vehicle unattended. When you park and leave the truck, the pesticides must be
locked in a compartment and the pesticide storage sign must be on the
truck. Great. Alright. Let’s continue now. Transportation of Dangerous Goods . There’s a
few additional rules and regulations around that if a pesticide is classed as
a dangerous good. Some pesticides are classified as dangerous goods. And how do
you know this? Look for the diamond shape on the outside of the cardboard box or
look on the Safety Data Sheet. And the classification will be stated on the
Safety Data Sheet under the transportation section. But easy enough,
if you’re going to purchase the pesticide, those diamond-shaped
classification placard symbols are on the outside of the cardboard box, not on
a plastic jug or container, but on the outside
of a cardboard box. For pesticides that are dangerous goods, you must follow some
Transportation of Dangerous Goods requirements. So, once you know that,
things to think about. The first thing is at all times when you’re transporting a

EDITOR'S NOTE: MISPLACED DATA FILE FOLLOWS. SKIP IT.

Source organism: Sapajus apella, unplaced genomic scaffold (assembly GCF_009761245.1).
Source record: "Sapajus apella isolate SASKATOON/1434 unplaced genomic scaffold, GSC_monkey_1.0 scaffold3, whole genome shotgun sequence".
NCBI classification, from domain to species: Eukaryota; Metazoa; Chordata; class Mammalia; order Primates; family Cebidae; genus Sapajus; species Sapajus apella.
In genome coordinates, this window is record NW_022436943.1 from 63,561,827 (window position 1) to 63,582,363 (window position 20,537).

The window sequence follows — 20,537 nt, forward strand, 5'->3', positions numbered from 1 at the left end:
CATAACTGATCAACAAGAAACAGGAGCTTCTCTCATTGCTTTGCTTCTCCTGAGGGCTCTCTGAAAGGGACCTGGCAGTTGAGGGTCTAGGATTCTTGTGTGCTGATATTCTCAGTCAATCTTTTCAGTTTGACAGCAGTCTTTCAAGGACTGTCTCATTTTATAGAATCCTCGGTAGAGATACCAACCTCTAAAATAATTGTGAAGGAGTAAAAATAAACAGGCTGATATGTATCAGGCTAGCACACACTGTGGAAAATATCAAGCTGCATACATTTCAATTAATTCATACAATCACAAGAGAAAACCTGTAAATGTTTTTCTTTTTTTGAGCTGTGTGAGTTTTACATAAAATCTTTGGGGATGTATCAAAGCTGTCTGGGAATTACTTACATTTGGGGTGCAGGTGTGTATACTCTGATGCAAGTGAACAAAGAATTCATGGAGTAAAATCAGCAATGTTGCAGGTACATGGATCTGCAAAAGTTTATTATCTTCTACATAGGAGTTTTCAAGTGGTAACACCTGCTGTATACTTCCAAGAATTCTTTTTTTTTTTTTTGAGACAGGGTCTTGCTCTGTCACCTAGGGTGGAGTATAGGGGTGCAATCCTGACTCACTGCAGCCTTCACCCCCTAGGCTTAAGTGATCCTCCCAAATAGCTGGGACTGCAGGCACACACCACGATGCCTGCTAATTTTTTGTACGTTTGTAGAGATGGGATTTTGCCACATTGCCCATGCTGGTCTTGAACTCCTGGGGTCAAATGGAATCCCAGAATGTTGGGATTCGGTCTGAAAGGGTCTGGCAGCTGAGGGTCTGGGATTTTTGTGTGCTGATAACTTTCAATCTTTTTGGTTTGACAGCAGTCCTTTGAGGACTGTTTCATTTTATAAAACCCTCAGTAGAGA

pesticide that is a dangerous good, keep the plastic containers or jugs in the
original cardboard box because the cardboard box is part of the transportation requirements or protection during transportation. It is the box that has
the transportation of dangerous goods symbol on it and it provides that
protection. Requirements for transporting a pesticide that’s a dangerous good. We
can follow these requirements if you stay within the limits during these
three situations, then you don’t need to do the full requirements of transporting
a dangerous good. So the three situations that there is an exception for if you
follow the limits: transporting between the retail store the farm or the place
of use; transporting for use in a farm plated vehicle, so you’re going between
farms perhaps or going to the field and you’re on the farm already; and
number 3, transporting tanks that are used to mix or apply. So let’s look at
each one of those situations. If you’re transporting between the retail store,
the pesticide vendor, and a farm or place of use, you’re traveling less than
100 kilometres and keeping the weight of the load to 3,000 kilometers or less, and
you’re securing the containers to prevent spills, then no other
transportation of dangerous goods requirements need to be done. Just make
sure you keep within those limits. Now when you’re transporting for farm use in